The city of San Diego.
For most, it conjures up images of sunny skies and Seaworld. It is a Southern California city free of the pretensions of the shady O.J. Simpson and Darryl Strawberry types that thrive in the City of Angels.
For the Harvard heavyweight and lightweight crews, San Diego conjures up images of the season's beginning--the first time to test themselves after a long winter in the tanks. Both crews kick off the 1995 season at the San Diego Classic April 1 and 2.
As is usually the case with developing teams in the preseason, question marks abound. While a nucleus of talented and experienced rowers remains, graduation has ravaged both crews.
The heavyweights handed out 16 varsity letters for the 1994 season, but only three oarsmen and a coxswain are returning. The 1994 lightweights had 15 lettermen, but this year's crew sees the return of only two oarsmen and a cox.
Bow Scott Henderson, two-man Nick Peterson and five-man Oliver Rando will be core of the heavyweights, while Todd Kristol will lend his services at coxswain for the third straight year.
Senior captain Elijah White and classmates Jon Gibbons, Ben Hochberg and Chris Dewing figure strongly in the seat racing. Junior Alex Blake may be the final piece in the heavyweight puzzle, while sophomores Mike Linse, Doug Goodman and Charles Ruch are intent on making Blake check his shoulder.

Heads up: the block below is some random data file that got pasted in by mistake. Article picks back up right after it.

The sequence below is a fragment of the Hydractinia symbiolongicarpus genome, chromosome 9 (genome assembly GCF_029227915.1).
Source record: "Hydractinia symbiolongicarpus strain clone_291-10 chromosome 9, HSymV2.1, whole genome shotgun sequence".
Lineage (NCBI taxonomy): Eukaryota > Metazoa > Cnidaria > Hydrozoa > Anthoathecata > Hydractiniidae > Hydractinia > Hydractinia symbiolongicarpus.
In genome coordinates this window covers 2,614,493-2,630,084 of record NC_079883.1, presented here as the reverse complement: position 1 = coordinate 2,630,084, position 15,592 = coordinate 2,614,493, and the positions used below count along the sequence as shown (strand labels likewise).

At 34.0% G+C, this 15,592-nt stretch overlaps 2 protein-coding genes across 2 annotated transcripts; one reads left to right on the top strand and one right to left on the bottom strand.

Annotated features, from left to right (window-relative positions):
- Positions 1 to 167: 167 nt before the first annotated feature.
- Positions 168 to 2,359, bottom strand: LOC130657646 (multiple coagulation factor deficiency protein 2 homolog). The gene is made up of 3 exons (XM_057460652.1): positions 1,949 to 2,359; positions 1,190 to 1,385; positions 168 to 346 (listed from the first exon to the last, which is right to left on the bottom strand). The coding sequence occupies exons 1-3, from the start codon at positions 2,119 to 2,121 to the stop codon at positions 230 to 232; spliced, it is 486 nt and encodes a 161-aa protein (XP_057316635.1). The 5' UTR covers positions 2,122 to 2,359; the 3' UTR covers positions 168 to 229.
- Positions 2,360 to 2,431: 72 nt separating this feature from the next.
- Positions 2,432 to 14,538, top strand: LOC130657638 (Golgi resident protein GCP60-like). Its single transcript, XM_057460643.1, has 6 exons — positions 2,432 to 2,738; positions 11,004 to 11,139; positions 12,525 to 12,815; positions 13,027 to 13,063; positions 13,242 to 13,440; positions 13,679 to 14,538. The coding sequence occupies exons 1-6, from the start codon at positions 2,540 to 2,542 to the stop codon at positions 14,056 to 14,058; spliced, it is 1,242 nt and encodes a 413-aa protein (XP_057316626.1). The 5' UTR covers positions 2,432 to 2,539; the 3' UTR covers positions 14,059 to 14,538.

"We are a very young squad this year," White said. "We have a lot of sophomores. Only three of our people rowed varsity last year. But we're not inexperienced. A lot of us have done a lot of quality rowing in the past."
"We have had some fierce seat racing over the course of the last 10 days. We've had some stiff intrasquad competition for positions," he said.
The heavyweights are coming off a frustrating year. The 1994 spring season can only be labeled as disappointing, and the crew's showing this fall was decent but unspectacular.
The Crimson did have some impressive results during last year's campaign, however. The oarsmen edged Washington by two seconds at the San Diego Classic, fulfilled one of the 10 Commandments of Harvard Sports by thrashing MIT (along with Princeton) and dumped Yale for the 10th straight year.
During the fall, the heavyweights placed third out of collegiate crews--behind Brown and Princeton--in the Head of the Charles Regatta. The Crimson also won a race over the dreaded Elis in a Christmas break junket to Hawaii.
"We've seen that this squad is capable of fielding a fast crew determined to race hard," White said.
While White and company are clearly talented and enthusiastic about their prospects for the season, that squad from a small liberal arts school in Providence, R.I. is again the primary threat.
When a typical Harvard student contemplates Brown and crew, he or she pictures the color of the Charles River. When a Harvard heavyweight male oarsman contemplates Brown and crew, he pictures the previous two seasons of collegiate crew.